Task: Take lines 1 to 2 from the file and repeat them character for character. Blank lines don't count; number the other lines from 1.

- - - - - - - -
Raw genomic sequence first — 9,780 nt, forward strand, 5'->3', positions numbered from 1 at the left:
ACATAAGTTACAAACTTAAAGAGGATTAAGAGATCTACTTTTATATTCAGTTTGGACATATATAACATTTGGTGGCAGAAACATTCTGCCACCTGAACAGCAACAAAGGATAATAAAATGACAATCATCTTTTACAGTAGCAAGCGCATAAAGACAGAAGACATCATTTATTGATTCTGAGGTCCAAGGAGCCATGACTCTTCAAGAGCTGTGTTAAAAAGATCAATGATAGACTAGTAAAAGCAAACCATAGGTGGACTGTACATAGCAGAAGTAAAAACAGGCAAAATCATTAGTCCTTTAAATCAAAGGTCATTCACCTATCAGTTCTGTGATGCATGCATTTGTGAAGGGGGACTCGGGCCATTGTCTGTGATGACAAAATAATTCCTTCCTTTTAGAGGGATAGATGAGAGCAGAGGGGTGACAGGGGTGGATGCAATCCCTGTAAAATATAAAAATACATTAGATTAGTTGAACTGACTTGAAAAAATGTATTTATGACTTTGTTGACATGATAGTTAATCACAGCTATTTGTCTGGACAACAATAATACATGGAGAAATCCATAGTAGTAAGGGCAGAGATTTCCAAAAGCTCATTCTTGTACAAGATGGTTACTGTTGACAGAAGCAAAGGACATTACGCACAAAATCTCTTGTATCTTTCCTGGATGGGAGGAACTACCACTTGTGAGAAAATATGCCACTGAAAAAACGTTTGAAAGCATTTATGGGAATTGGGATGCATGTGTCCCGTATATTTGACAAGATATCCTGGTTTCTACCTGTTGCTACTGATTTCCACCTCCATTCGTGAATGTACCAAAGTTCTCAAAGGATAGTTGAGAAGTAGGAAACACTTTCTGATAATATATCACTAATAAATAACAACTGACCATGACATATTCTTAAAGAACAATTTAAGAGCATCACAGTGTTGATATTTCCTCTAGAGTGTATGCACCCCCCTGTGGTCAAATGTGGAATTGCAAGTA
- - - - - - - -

Raw genomic sequence first — 9,780 nt, forward strand, 5'->3', positions numbered from 1 at the left:
ACATAAGTTACAAACTTAAAGAGGATTAAGAGATCTACTTTTATATTCAGTTTGGACATATATAACATTTGGTGGCAGAAACATTCTGCCACCTGAACAGCAACAAAGGATAATAAAATGACAATCATCTTTTACAGTAGCAAGCGCATAAAGACAGAAGACATCATTTATTGATTCTGAGGTCCAAGGAGCCATGACTCTTCAAGAGCTGTGTTAAAAAGATCAATGATAGACTAGTAAAAGCAAACCATAGGTGGACTGTACATAGCAGAAGTAAAAACAGGCAAAATCATTAGTCCTTTAAATCAAAGGTCATTCACCTATCAGTTCTGTGATGCATGCATTTGTGAAGGGGGACTCGGGCCATTGTCTGTGATGACAAAATAATTCCTTCCTTTTAGAGGGATAGATGAGAGCAGAGGGGTGACAGGGGTGGATGCAATCCCTGTAAAATATAAAAATACATTAGATTAGTTGAACTGACTTGAAAAAATGTATTTATGACTTTGTTGACATGATAGTTAATCACAGCTATTTGTCTGGACAACAATAATACATGGAGAAATCCATAGTAGTAAGGGCAGAGATTTCCAAAAGCTCATTCTTGTACAAGATGGTTACTGTTGACAGAAGCAAAGGACATTACGCACAAAATCTCTTGTATCTTTCCTGGATGGGAGGAACTACCACTTGTGAGAAAATATGCCACTGAAAAAACGTTTGAAAGCATTTATGGGAATTGGGATGCATGTGTCCCGTATATTTGACAAGATATCCTGGTTTCTACCTGTTGCTACTGATTTCCACCTCCATTCGTGAATGTACCAAAGTTCTCAAAGGATAGTTGAGAAGTAGGAAACACTTTCTGATAATATATCACTAATAAATAACAACTGACCATGACATATTCTTAAAGAACAATTTAAGAGCATCACAGTGTTGATATTTCCTCTAGAGTGTATGCACCCCCCTGTGGTCAAATGTGGAATTGCAAGTA